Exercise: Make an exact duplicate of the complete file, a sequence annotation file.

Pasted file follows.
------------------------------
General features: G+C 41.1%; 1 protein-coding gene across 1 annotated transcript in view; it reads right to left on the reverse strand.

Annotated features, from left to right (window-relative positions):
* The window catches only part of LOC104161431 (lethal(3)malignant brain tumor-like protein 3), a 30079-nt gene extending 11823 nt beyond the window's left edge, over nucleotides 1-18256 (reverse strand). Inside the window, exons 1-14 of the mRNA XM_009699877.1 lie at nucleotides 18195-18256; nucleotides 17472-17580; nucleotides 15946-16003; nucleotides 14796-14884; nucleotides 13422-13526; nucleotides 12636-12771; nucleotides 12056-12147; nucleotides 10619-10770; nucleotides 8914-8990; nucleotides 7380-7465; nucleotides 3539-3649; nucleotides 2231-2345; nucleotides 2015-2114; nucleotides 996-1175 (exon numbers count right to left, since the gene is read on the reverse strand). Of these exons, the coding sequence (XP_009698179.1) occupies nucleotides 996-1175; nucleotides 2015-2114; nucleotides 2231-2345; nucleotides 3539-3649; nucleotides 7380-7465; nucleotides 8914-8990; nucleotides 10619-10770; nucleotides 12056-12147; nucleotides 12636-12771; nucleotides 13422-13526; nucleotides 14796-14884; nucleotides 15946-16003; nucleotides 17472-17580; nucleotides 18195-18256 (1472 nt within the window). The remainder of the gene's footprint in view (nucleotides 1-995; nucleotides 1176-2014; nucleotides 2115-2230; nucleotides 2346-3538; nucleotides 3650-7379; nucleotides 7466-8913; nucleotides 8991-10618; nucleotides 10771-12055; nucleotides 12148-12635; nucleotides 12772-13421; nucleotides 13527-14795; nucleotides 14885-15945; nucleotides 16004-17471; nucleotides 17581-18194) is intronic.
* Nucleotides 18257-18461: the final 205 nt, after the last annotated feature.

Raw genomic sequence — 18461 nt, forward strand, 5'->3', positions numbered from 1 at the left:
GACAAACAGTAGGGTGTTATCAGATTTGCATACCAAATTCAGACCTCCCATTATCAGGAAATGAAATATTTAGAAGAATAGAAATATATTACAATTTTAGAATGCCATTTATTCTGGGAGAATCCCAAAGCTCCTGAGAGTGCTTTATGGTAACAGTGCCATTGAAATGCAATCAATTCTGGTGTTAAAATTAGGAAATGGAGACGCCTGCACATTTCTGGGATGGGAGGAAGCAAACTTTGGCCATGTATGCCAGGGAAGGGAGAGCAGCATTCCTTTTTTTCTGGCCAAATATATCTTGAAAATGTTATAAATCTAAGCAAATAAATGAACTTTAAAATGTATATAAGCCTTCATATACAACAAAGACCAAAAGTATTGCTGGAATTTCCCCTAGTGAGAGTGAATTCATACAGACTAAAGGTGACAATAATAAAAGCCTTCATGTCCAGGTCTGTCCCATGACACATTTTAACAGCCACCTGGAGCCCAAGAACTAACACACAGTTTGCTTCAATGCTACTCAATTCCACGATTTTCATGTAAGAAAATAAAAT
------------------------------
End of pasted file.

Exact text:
General features: G+C 41.1%; 1 protein-coding gene across 1 annotated transcript in view; it reads right to left on the reverse strand.

Annotated features, from left to right (window-relative positions):
* The window catches only part of LOC104161431 (lethal(3)malignant brain tumor-like protein 3), a 30079-nt gene extending 11823 nt beyond the window's left edge, over nucleotides 1-18256 (reverse strand). Inside the window, exons 1-14 of the mRNA XM_009699877.1 lie at nucleotides 18195-18256; nucleotides 17472-17580; nucleotides 15946-16003; nucleotides 14796-14884; nucleotides 13422-13526; nucleotides 12636-12771; nucleotides 12056-12147; nucleotides 10619-10770; nucleotides 8914-8990; nucleotides 7380-7465; nucleotides 3539-3649; nucleotides 2231-2345; nucleotides 2015-2114; nucleotides 996-1175 (exon numbers count right to left, since the gene is read on the reverse strand). Of these exons, the coding sequence (XP_009698179.1) occupies nucleotides 996-1175; nucleotides 2015-2114; nucleotides 2231-2345; nucleotides 3539-3649; nucleotides 7380-7465; nucleotides 8914-8990; nucleotides 10619-10770; nucleotides 12056-12147; nucleotides 12636-12771; nucleotides 13422-13526; nucleotides 14796-14884; nucleotides 15946-16003; nucleotides 17472-17580; nucleotides 18195-18256 (1472 nt within the window). The remainder of the gene's footprint in view (nucleotides 1-995; nucleotides 1176-2014; nucleotides 2115-2230; nucleotides 2346-3538; nucleotides 3650-7379; nucleotides 7466-8913; nucleotides 8991-10618; nucleotides 10771-12055; nucleotides 12148-12635; nucleotides 12772-13421; nucleotides 13527-14795; nucleotides 14885-15945; nucleotides 16004-17471; nucleotides 17581-18194) is intronic.
* Nucleotides 18257-18461: the final 205 nt, after the last annotated feature.

Raw genomic sequence — 18461 nt, forward strand, 5'->3', positions numbered from 1 at the left:
GACAAACAGTAGGGTGTTATCAGATTTGCATACCAAATTCAGACCTCCCATTATCAGGAAATGAAATATTTAGAAGAATAGAAATATATTACAATTTTAGAATGCCATTTATTCTGGGAGAATCCCAAAGCTCCTGAGAGTGCTTTATGGTAACAGTGCCATTGAAATGCAATCAATTCTGGTGTTAAAATTAGGAAATGGAGACGCCTGCACATTTCTGGGATGGGAGGAAGCAAACTTTGGCCATGTATGCCAGGGAAGGGAGAGCAGCATTCCTTTTTTTCTGGCCAAATATATCTTGAAAATGTTATAAATCTAAGCAAATAAATGAACTTTAAAATGTATATAAGCCTTCATATACAACAAAGACCAAAAGTATTGCTGGAATTTCCCCTAGTGAGAGTGAATTCATACAGACTAAAGGTGACAATAATAAAAGCCTTCATGTCCAGGTCTGTCCCATGACACATTTTAACAGCCACCTGGAGCCCAAGAACTAACACACAGTTTGCTTCAATGCTACTCAATTCCACGATTTTCATGTAAGAAAATAAAAT